Here’s why that’s important. Like everything in life, poker has fees. It’s called the rake, a seemingly insignificant part of the pot that the house takes to pay dealers and make a profit. It seems insignificant, but it can seriously erode your stack over time. And then there are the blinds (forced minimum bets that players take turns paying into the pot, whether they like the hand they’ve been dealt or not). With no-limit poker, I have a better chance of scoring big before my stack get whittled down by forced fees from the house.
The same goes for individual stocks. Because I’m trading with a minimal amount of money, brokerage fees come into play. I’m not going to waste limited resources on stodgy old blue-chip stocks with limited upside. And I’m not looking to spread risk over several stocks to expose myself to more fees. One or two stocks is the way to go with my trading strategy. I’m looking for the “no-limit” upside with my picks, typically in the form of unloved and volatile small-caps that have the chance to run as momentum stocks.
I don’t get fancy. Do you remember what I said at the beginning about my tendency to second-guess myself at the poker table? The best way to curb that for me is to keep things as simple as possible and to be as sure about the situation I’m getting into as possible.
I’m not going to triple-barrel bluff with 7-2 off-suit while using double-reverse psychology to chase someone off a better hand. Trust me. That’s a complex strategy. You really have to know what you’re doing, and I just can’t read people that well. No, I’ll go all-in with a set of aces at the turn when I know I’m ahead (see my illustration up above). I could still lose the hand if the guy draws a flush on the river, but I’ve got another out with the full house. That’s a simple set-up for the type of poker player I am.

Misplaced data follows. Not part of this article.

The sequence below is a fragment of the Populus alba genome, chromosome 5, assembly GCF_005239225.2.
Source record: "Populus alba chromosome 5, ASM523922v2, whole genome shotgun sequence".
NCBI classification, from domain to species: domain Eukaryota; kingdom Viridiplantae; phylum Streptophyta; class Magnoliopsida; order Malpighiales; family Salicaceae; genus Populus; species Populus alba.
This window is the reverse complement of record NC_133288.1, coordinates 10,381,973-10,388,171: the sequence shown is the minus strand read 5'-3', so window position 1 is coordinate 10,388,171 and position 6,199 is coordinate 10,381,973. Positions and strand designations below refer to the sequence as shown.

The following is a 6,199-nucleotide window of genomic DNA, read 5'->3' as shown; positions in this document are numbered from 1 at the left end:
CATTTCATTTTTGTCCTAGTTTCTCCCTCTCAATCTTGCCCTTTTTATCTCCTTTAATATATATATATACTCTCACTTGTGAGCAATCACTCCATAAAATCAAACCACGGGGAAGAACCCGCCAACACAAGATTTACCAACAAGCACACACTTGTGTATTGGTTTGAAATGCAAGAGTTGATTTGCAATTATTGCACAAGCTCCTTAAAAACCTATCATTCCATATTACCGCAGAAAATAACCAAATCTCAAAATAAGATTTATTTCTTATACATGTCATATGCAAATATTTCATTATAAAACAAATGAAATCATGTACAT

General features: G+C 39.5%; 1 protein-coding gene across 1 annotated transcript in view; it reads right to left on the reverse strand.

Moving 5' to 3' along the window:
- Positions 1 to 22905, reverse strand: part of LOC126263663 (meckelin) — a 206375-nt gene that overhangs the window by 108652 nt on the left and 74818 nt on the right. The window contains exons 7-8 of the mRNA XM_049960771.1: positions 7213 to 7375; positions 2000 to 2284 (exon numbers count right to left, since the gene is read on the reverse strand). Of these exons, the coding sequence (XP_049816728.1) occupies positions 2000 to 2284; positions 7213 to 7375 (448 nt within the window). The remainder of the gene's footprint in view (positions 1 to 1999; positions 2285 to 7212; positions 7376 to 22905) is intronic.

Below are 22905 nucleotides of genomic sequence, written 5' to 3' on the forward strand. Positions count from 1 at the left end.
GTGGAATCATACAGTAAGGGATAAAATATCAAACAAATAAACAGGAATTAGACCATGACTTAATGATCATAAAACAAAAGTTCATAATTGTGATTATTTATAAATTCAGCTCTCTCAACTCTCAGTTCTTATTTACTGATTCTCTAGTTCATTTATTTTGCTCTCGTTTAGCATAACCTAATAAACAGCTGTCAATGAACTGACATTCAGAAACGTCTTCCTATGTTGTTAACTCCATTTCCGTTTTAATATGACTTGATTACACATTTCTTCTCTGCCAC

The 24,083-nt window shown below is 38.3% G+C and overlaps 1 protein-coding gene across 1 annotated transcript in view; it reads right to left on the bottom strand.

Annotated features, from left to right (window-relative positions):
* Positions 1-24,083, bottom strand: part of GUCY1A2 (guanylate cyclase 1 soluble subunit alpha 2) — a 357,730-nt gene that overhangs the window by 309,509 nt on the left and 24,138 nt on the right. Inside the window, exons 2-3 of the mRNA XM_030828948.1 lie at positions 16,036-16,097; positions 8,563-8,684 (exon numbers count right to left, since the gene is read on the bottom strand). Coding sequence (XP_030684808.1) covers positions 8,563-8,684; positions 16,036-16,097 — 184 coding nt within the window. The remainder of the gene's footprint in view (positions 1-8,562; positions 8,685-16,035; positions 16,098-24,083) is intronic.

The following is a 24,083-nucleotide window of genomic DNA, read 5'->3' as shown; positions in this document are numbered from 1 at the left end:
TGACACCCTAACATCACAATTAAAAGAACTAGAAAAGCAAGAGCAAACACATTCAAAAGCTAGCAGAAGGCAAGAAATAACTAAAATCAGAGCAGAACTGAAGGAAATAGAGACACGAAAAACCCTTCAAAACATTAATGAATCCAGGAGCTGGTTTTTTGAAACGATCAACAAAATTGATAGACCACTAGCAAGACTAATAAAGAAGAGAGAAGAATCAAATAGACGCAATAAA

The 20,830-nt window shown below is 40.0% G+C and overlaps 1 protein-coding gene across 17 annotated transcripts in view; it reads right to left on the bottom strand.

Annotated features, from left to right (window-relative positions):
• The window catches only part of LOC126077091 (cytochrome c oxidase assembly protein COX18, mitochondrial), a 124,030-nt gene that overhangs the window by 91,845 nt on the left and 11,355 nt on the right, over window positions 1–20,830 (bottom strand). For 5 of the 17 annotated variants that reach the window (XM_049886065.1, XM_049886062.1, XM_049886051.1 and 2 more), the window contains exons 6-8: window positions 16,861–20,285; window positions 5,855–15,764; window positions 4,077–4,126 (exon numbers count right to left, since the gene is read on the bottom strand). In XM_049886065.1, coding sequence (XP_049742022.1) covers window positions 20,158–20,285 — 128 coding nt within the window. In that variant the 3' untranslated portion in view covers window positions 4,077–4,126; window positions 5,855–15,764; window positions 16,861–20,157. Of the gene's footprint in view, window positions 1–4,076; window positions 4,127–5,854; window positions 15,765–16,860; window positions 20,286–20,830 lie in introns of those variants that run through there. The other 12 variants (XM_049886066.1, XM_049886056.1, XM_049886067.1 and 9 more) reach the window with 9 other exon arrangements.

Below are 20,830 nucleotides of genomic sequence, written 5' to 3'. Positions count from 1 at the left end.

I keep it simple with stocks in the same way. I’m not a chartist, so I don’t worry about MACD, RSI or head and shoulders patterns. I don’t know anything about biotechnology, so I don’t keep track of product in the pipeline and where they are with the FDA. All of that just clouds my judgement and causes me to second-guess.
I trade stocks that I can understand and there are plenty of them. I can easily understand the business models of restaurants like Shake Shack (SHAK). Sell more burgers. I can understand their key differentiators. One of them has to be that they make excellent shakes, right? And I understand the underlying trends that affect their business. Do Americans still like good, greasy burgers? I do a good amount of research well beyond that before pulling the trigger on a trade, but if I can’t easily call out those three things about a company at a glance, I likely won’t bother digging deeper.
I am not a day trader. Day trading is not what this article is about. It works for some, but like I said, I can’t read charts. The kind of trading I’m talking about here is considered long-term for those folks. I buy stocks of what I believe to be good companies, that the market doesn’t believe in. I try to catch them close to their bottom with a goal of 50 percent upside in 6-12 months. I plan to write an article later this week that goes a little more in-depth where I’ll introduce a portfolio I’ve started to test the strategy. It will be fun to track its success (or failure) over time.
I am not an investment advisor. These are my opinions. Please do your own research when considering whether or not to invest in individual stocks.